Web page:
Will We Ever Get a ‘Bridesmaids’ Sequel? Rose Byrne Weighs In

And even though she's in the new 'Peter Rabbit' movie, her kids aren't impressed.

by Donna Freydkin
Originally Published: 
GETTY / Sony Pictures / Universal Pictures

It speaks to Rose Byrne’s astounding range that she has two projects opening simultaneously, with about as much in common as cotton candy and steak: She’s the upbeat writer in the CGI-live-action hybrid Peter Rabbit 2: The Runaway, now in theaters, and she’s headlining the gloriously dark Apple TV series Physical. In one, she’s a kids’ author loosely based on Beatrix Potter. In the other, she’s a seething dangerous housewife with a withering inner monologue that relentlessly mocks her with such bon mots as: “You filthy bitch. Disgusting. You might as well give up.”

Byrne, who has sons Rafa, 3, and Rocco, 5, with longtime partner Bobby Cannavale, talks to Fatherly about why her kids don’t think she’s a star, finding salvation through aerobics in Physical, and whether she’s up for a Bridesmaids sequel.

Let’s start with Peter Rabbit, which must make you something of a hero to your two boys.

They’re so funny. I dropped my little boy at kindergarten yesterday. He’s five and change. And all the little kids came up to me — it was so cute. The little five and six-year-olds, you know, a lot of them came up and were like, are you in Peter Rabbit? Do you play Bea? These little Aussie kids and I was like, forget it, they’re so adorable. But it really goes over my kids’ heads.

They don’t know what’s going on. They’re a little clueless. Not that I care. They’re funny. It doesn’t register with them at all. They get a little bit confused. Why are you in the TV? I don’t want to stress them out too much.

Is it strange promoting it now?

We shot Peter Rabbit 2 so long ago — this was supposed to come out in 2020, right. Before everything shut down. So it’s been such a strange — this is the least of our worries, movies and things, but it has been strange, you know? And to finally having it go out to the world, it’s quite bizarre, to be honest.

I’m so grateful and thankful that it will be out and people can go to the cinema safely and see a movie. And then, on the other hand, I just finished doing Physical, so that’s something that is still kind of creatively leaving my orbit because that wrapped just like two months ago.

In terms of Physical, I am obsessed with the show. It’s such a smart, dark take on marital loneliness, desperation, and just sheer unhappiness. But it’s also funny and inspiring as hell, especially when she finds herself by becoming an aerobics magnate.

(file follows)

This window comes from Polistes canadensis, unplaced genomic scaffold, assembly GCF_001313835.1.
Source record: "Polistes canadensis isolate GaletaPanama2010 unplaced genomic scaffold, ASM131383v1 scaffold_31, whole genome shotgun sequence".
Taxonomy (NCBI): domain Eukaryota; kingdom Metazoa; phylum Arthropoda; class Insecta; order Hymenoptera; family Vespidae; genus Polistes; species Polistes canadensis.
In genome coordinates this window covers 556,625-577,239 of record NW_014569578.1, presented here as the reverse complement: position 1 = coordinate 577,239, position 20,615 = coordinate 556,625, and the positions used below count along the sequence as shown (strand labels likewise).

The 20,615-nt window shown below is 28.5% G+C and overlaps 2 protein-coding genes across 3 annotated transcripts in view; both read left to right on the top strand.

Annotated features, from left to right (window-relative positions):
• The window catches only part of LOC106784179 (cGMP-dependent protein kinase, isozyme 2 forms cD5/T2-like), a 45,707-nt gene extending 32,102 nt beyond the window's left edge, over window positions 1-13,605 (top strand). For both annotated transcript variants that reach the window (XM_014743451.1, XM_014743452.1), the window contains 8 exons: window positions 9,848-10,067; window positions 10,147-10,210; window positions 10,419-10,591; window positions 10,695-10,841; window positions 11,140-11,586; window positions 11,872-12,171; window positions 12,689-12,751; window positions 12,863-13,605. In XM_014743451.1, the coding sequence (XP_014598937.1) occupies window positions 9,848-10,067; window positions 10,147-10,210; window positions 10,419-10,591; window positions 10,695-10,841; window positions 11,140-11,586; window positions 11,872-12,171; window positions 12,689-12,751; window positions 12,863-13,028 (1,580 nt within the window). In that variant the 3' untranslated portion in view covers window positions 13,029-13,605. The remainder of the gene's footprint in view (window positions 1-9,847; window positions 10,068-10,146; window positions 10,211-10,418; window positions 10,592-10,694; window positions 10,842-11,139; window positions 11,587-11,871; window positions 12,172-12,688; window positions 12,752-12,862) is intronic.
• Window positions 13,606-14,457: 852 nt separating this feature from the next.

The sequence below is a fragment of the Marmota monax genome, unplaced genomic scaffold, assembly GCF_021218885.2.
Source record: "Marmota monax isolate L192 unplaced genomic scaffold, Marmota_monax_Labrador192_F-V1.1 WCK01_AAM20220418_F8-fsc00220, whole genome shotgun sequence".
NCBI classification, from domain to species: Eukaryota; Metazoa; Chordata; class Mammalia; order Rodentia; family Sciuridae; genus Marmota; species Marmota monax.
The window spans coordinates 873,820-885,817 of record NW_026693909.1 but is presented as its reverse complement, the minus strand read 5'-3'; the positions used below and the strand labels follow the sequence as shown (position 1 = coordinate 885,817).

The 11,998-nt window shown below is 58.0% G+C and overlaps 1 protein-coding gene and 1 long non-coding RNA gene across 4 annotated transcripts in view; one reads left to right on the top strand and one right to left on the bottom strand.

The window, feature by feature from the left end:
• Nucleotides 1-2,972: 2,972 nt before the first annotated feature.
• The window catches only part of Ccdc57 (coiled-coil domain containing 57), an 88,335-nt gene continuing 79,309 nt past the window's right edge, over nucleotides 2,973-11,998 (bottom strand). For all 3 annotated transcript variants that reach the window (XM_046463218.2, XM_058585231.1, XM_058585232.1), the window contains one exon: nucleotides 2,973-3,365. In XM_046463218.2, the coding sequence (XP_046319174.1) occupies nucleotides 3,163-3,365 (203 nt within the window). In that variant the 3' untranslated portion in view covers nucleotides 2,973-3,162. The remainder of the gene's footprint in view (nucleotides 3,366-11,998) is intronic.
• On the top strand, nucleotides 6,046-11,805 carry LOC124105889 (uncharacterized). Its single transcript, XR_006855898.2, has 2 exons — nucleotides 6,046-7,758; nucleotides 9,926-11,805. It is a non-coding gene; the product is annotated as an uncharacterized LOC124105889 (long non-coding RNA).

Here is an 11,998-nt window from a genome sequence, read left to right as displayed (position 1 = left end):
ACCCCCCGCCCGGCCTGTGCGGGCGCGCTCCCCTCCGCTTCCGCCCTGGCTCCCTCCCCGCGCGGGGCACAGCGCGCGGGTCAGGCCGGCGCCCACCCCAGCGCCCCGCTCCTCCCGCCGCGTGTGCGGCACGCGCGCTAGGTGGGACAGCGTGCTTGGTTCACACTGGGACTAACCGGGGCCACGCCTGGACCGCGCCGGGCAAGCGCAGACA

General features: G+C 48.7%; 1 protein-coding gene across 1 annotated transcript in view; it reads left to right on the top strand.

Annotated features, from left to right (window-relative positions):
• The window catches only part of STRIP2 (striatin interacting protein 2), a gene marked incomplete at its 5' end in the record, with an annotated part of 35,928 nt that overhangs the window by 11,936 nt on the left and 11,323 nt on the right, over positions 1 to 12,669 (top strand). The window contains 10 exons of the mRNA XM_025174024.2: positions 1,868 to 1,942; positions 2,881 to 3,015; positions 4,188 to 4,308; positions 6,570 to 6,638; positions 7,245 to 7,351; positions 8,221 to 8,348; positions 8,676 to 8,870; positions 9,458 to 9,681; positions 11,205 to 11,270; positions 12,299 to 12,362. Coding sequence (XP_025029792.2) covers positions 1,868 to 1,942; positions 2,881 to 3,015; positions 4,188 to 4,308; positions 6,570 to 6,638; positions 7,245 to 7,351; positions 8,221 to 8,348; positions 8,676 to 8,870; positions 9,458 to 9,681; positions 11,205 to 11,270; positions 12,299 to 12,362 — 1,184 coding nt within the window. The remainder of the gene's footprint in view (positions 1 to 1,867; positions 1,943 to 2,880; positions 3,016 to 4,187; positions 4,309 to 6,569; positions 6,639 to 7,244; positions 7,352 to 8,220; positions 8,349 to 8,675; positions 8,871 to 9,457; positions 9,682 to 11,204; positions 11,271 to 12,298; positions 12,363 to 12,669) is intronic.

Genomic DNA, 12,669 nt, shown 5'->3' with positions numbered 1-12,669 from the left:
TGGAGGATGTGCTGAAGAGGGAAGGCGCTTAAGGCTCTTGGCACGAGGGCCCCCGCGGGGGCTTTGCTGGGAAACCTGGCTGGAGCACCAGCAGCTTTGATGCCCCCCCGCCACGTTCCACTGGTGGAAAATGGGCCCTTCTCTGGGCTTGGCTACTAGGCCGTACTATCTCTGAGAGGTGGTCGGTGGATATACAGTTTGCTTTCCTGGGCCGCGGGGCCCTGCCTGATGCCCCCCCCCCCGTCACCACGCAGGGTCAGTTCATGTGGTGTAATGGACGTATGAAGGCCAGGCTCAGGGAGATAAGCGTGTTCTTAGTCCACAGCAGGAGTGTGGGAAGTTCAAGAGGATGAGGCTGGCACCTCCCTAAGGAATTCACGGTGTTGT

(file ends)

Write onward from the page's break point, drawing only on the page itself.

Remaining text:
I’m so pleased you watched it. Thank you so much. It’s a big thing to do a new show and so really that’s so sweet of you.

The voiceover, which is a compelling part of the entire show: Was that difficult to handle as part of the show because she’s trashing herself to herself throughout the entire series?

I’m one of those weird actors. I love going in the post-production room and fixing my performance, I’m a total dork and I love that stuff. So for me, it was just an extension of doing that.

I’ve been telling everyone to watch it and I’m not even part of your press team.

You should be! I’m going to call my agent. I was so arrested by the pilot. The writing, obviously the narration in her head, and you meet her at this breaking point and I was like, ‘What is going to happen?’ How do we take aerobics seriously as it was her way out? It was such a complex and rich antihero. It’s rare to see a woman do that, and you root for her, but she’s complicated and she’s not necessarily doing the right thing all the time, but she’s also incredibly damaged and has this horrible addiction.

Yes, your depiction of her eating disorder was absolutely difficult to watch in the best sense.

She’s really trying to find a way out. She can’t articulate her ambition and her desires. It was such a privilege to try to represent that and represent someone in the throes of such a horrible illness too.

Being a working parent is tough for everyone. How do you and Bobby figure out who works and who doesn’t, given that you have small kids at home?

It’s sort of like every working parent, you know? You just accept the schedules are a little harder to juggle sometimes, but because we are both actors as we understand. It’s a bit case by case and a little bit what comes our way, what doesn’t.

I mean, particularly with the pandemic, it’s been very much on the road. Like everyone though, because no one’s been in a regular pattern or they have, but they’ve been at home. We took a lot of time off for work. Bobby went back to work first out here in Australia for the Hulu show with Nicole (Kidman) and Melissa (McCarthy). And (Nine Perfect Strangers was) one of the very first productions to get back up and running. And it’s very safe here in Australia.

We’re out in Australia and I’m just kind of seeing what’s going to come next. We’re taking a little break and figuring it out. I miss the theater. I miss the theater so much.

Hollywood is remaking everything and has a case of sequelitis. Would you ever do a Bridesmaids sequel?

It’s Kristen Wiig’s vision. I’m so honored to be in the film. It’s her and Annie Mumolo, who wrote it. I would only ever want to be a part of something if it was with them and with everybody.

Peter Rabbit 2: The Runaway is out in theaters now.

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